4
$\begingroup$

Why are the weights of a neural net updated only considering the old values of the later layer, not the already updated values?

I use this example to explain my problem. When applying the backpropagation chain rule, the weights of the previous layer ($w_1, w_2, w_3, w_4$) are updated making use of the chain rule:

$$\frac{\partial E_{total}}{\partial w_1} = \frac{\partial E_{total}}{\partial out_{h1}} * \frac{\partial out_{h1}}{\partial net_{h1}}*\frac{\partial net_{h1}}{\partial w_1}$$

He then says:

$$\frac{\partial net_{o1}}{\partial out_{h1}}=w_5$$

Although he has already calculated the updated value for $w_5$, he uses the old value of $w_5$ to update $w_1$? Because the updated value of $w_1$ will have an impact on the outcome together with the updated value of $w_5$?

$\endgroup$
1
  • $\begingroup$ Your idea is basically to use some intuitive kind of temporal difference, ie, use the difference between latest obtained value (by whatever method) and current value to update the attended independent variable's value, which is not used in backprop but reinforcement learning. $\endgroup$
    – cinch
    Nov 26, 2022 at 6:19

2 Answers 2

2
$\begingroup$

The basic idea of gradient descent is:

  • Calculate the gradient of some score with respect to parameters that you can control

  • Take a step in the direction of that gradient that improves the score (subract a multiple of gradient - for gradient descent - if you want to minimise some cost function)

The backpropagation using chain rule in neural network layers is part of the first part, calculating the gradient.

If you interleaved these steps during a single calculation, by taking an update step before propagating the gradient over all layers, you would not propagate the true gradient, but some interim value. There is no guarantee this value would reflect the true gradient of the affected layer when compared to training data and loss functions.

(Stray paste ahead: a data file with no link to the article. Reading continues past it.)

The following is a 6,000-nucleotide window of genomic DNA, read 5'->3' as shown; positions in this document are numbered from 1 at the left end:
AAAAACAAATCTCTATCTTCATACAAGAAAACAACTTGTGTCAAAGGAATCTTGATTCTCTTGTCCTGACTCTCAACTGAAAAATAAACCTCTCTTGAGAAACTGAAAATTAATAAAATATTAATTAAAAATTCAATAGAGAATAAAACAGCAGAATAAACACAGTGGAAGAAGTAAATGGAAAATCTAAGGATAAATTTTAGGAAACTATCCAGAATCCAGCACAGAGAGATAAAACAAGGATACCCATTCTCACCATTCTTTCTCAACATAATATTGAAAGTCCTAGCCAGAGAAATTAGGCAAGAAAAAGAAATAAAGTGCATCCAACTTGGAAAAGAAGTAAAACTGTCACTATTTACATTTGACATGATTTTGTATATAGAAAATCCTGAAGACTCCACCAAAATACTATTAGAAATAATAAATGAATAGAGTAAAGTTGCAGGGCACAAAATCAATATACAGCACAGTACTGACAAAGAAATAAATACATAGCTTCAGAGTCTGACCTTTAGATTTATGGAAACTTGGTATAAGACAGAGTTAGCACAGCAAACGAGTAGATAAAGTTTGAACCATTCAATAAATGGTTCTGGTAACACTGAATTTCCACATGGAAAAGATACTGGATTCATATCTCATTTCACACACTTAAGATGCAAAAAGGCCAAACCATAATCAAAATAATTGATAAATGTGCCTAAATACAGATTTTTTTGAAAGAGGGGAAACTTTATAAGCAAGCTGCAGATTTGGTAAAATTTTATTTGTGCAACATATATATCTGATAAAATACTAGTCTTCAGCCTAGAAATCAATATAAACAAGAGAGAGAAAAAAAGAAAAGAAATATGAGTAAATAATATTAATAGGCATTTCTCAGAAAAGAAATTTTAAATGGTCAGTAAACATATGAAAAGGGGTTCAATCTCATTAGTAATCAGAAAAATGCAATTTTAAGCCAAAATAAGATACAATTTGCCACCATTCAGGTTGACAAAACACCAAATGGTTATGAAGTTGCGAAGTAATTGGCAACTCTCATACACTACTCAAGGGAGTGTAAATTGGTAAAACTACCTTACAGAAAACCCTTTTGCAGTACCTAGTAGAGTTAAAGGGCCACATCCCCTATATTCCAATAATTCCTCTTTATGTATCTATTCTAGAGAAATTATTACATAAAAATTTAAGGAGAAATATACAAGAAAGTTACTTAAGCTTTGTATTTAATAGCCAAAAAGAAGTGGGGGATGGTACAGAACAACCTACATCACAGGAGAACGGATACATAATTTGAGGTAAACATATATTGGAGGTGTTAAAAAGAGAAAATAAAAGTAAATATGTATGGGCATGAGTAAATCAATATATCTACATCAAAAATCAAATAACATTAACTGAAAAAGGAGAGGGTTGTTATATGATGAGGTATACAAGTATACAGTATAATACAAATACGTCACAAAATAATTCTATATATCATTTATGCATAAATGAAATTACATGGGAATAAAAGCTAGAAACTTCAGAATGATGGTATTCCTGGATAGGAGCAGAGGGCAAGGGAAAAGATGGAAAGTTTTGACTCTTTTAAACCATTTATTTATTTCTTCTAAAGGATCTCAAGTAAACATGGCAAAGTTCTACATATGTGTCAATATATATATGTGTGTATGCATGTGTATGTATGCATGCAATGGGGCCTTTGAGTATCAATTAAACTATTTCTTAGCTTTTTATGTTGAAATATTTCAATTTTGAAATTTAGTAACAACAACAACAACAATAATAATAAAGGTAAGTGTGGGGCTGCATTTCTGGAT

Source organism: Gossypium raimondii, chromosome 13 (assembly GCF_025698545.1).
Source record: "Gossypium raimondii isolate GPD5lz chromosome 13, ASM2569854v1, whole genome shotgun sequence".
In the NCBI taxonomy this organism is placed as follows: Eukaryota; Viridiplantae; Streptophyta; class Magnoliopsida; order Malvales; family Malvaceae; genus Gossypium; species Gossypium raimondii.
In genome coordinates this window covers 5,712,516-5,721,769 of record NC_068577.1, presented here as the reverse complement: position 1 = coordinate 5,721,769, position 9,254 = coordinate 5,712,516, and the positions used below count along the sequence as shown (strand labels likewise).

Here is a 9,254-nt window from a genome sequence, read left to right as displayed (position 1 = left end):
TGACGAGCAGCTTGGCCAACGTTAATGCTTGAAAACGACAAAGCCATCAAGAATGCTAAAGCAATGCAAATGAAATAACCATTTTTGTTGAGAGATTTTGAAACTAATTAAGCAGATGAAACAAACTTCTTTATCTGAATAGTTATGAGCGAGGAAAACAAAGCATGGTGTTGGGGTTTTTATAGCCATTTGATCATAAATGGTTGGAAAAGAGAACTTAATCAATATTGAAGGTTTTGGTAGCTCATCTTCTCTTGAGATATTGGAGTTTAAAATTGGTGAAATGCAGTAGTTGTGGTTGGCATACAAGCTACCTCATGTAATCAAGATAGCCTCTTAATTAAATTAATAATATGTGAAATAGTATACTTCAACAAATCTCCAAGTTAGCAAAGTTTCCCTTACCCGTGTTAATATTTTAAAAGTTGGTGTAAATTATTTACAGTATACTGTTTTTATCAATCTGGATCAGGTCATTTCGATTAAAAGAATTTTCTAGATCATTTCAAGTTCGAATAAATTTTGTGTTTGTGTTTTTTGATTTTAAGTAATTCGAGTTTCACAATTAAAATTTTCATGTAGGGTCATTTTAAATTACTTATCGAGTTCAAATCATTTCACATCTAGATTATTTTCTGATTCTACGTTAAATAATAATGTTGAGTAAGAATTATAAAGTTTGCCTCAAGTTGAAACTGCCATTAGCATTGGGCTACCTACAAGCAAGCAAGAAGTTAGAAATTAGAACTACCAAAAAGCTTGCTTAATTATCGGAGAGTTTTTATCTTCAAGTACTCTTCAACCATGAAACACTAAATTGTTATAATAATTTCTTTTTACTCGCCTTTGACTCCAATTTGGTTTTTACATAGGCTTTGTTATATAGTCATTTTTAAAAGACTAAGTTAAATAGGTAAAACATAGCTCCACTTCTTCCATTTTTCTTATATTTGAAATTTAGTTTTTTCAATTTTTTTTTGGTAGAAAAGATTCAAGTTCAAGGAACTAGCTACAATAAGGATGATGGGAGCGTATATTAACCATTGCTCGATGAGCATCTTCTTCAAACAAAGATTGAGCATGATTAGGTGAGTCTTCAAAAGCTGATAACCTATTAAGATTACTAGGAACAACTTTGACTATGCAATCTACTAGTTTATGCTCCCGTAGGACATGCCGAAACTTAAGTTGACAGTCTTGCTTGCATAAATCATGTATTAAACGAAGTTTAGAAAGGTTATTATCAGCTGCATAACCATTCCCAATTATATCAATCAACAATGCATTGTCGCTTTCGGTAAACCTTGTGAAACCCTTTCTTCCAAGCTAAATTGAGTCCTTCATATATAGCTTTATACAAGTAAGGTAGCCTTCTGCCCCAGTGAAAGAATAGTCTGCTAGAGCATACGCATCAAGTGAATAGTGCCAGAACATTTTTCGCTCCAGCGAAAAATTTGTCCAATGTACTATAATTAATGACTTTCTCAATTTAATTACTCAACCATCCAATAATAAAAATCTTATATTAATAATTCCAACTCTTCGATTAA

There are some manipulations of the gradient that are acceptable and improve convergence. For instance momentum, and various forms of weighting based on previous gradient calculations. However, I am not aware of any successful attempt to perform updates with partially-calculated gradient then attempt to continue the interrupted gradient calculations over the mixed updated and not-yet-updated parameters.

It is also possible to calculate gradients and then only update some of the possible parameters. In some cases this is useful, for instance it is a good choice when performing transfer learning, by only updating a few layers close to the output. This constrains the network to keep a lot of its trained parameters as-is, which reduces the chances of over-fitting to the smaller dataset that the network is learning from when transferring.

$\endgroup$
0
$\begingroup$

This is an excellent question, and the literature is generally silent on whether it's an improvement. I'm personally rather curious about this result!

There are some practical reasons it's not generally done:

Framework structure

Most ML frameworks separate the calculation of the gradient from the update, because users often want to mess with the gradient before updating the weights (e.g. Adam, momentum, etc). The way that most frameworks are implemented makes it difficult to do the optimizer calculation inline with the back-propagation.

Batch sharding

Most large networks have the batch calculation sharded over multiple chips. This means that when actually doing the gradient update, the partial sums need to be sent off-chip to be summed and added to the weights.

This normally isn't too bad because the transmission of the partials sums for one weight run in the parallel with the calculation of the gradients for the next weight.

But if we update the weights before back-propagating the gradient, then we need to wait for all the partial sums to be received and totaled, then the resulting update being transmitted back to all the chips before the next step in back-propagation can occur. This puts the network latency on the critical path, which makes everything very slow... So it's almost certain that it's faster to do the dumb thing with more steps, than the smarter thing with fewer steps. (The improvement in the gradient would have to save a huge fraction of steps to be worth it).

$\endgroup$

You must log in to answer this question.

Not the answer you're looking for? Browse other questions tagged .